In England until 1689, this act was followed literally, when the King or Queen would wash the feet of the poor in Westminster Abbey. Food and clothing were also given to the poor. This was done to remind kings and rulers that, in their privileged  position, they had a responsibility to serve their subjects. This is a lesson that could be learned anew in our modern society.

Consecration of the Holy Oil

In Roman Catholic churches the “Holy Oil” used for the next year’s services and ceremonies is consecrated.

Tenebrae Service.

Although originally meant for Good Friday, some churches conduct a Tenebrae Service on Maundy Thursday evening. The word “tenebrae” is Latin for “shadows”.

The service is a solemn one, for it’s purpose is to recreate the emotional aspects of the Easter story, such as the betrayal of Jesus by Judas Iscariot, and His abandonment by His disciples.

It begins with the church candlelit. During the service, the candles are gradually extinguished until the church is in darkness, save light from what is known as the Christ Candle. Then after a reading from Psalm 22, that candle is also extinguished, but later re-lit. Here the service ends because the climax of the story  is the Resurrection on Easter Sunday

Maundy Money

Beginning in England in the 13th century during reign of Edward I,  Maundy Money was given to the poor.

Every year, Her Majesty Queen Elizabeth II, attends a Maundy Service in one of the many cathedrals scattered around Britain. “Maundy Money” is given to selected pensioners from the local community near the Cathedral. They are chosen in recognition of their service to the church or the community

The Maundy Money is given out in red and white leather pouches. The money in the red pouch is instead of food and clothing and is the normal “coin of the realm”. The coins in the white pouches are the specially minted Maundy Coins.

From the 15th century, it has been traditional to give coins in the white pouch, related to the years of the Sovereign’s life. As she turned 85 last year, I assume the value of the coins will be 85p this year.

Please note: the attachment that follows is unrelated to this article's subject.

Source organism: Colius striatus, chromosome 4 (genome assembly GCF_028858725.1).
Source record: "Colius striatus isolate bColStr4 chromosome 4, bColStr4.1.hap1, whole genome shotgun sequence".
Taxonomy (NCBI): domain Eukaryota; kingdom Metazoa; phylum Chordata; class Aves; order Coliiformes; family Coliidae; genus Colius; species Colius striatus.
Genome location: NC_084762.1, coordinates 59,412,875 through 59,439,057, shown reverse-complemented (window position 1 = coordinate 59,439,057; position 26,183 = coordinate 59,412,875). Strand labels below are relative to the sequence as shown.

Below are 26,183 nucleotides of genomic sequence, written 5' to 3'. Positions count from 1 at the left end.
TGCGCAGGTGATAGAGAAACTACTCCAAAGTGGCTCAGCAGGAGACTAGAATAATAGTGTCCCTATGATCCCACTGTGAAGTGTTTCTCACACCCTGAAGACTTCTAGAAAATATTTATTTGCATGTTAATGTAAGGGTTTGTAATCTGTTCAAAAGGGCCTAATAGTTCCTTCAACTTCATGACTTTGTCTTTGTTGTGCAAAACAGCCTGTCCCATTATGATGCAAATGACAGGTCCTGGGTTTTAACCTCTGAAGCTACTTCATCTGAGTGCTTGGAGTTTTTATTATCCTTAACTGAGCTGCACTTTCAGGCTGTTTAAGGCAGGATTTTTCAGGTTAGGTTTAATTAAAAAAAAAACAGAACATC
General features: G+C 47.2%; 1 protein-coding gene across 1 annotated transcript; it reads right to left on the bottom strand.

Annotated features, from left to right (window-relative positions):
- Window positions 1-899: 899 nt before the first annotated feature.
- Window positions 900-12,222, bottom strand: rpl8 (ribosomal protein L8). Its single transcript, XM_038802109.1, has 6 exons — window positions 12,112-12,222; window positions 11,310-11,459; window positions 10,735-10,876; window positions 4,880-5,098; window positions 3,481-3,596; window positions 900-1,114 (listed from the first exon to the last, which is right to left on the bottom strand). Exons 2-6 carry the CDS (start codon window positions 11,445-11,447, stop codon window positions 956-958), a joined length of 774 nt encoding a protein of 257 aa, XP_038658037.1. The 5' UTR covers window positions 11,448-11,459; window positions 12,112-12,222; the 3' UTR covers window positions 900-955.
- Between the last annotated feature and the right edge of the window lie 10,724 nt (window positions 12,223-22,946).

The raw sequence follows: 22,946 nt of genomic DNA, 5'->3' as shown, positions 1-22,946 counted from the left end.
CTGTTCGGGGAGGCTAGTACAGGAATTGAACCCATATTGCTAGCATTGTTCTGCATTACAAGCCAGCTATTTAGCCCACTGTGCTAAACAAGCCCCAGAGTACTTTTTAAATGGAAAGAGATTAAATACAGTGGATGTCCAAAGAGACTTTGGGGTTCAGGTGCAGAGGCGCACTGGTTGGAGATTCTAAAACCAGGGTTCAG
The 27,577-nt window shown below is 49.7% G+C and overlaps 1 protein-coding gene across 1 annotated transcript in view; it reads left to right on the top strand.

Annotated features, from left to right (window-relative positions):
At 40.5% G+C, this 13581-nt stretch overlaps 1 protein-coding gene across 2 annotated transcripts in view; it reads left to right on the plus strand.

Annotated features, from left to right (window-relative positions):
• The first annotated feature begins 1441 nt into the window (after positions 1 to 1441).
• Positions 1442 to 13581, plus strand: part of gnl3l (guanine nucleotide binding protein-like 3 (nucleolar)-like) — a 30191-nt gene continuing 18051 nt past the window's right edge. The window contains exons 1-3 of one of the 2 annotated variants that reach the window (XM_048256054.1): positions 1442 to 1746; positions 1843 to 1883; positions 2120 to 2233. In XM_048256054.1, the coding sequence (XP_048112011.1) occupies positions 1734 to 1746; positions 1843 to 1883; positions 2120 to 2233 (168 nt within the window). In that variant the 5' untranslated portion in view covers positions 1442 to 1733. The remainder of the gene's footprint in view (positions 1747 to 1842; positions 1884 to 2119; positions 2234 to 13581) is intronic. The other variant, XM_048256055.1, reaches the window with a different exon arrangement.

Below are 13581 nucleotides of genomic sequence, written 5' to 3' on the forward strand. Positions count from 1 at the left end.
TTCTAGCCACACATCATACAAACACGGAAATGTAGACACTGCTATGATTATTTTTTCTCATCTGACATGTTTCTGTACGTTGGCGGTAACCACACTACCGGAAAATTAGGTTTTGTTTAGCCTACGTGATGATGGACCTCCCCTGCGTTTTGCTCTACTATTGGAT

Queen Elizabeth II Giving Maundy Money

Yoemen of Guard Carrying Maundy Money

 

 

 

 

 

 

 

 

 

 

Conclusion

This day with the strange name, Maundy Thursday, teaches us many lessons.

  • We are to show the same unselfish love to our fellow-man, as that demonstrated by Jesus to His disciples.
  • If we aspire to greatness, then we need to have a “servant heart”.
  • Jesus called His disciples His ” friends”. He wants us also to be called His friends. Jesus made this possible by the ultimate sacrifice , “His Life “

            “For greater love hath no man than this, that a man lay down his life for his friends.” (John 15.13)

  • Whether we will be counted among His friends, requires a personal decision by each of us.

 

Tomorrow is Good Friday; the day we remember that sacrifice. He died a horrible death on the Cross. An innocent and good  Man, paid the penalty for our sins.

But that was not the end of the story. Remember, ” Sunday’s a-comin’ “.

Doctor Bill

 

Other Posts in the series:

The Season of Lent: Tradition, Reflection and Renewal

Palm Sunday- The Triumphal Entry

Easter Bunny, Easter Eggs or Jesus

The Resurrection: Hoax or History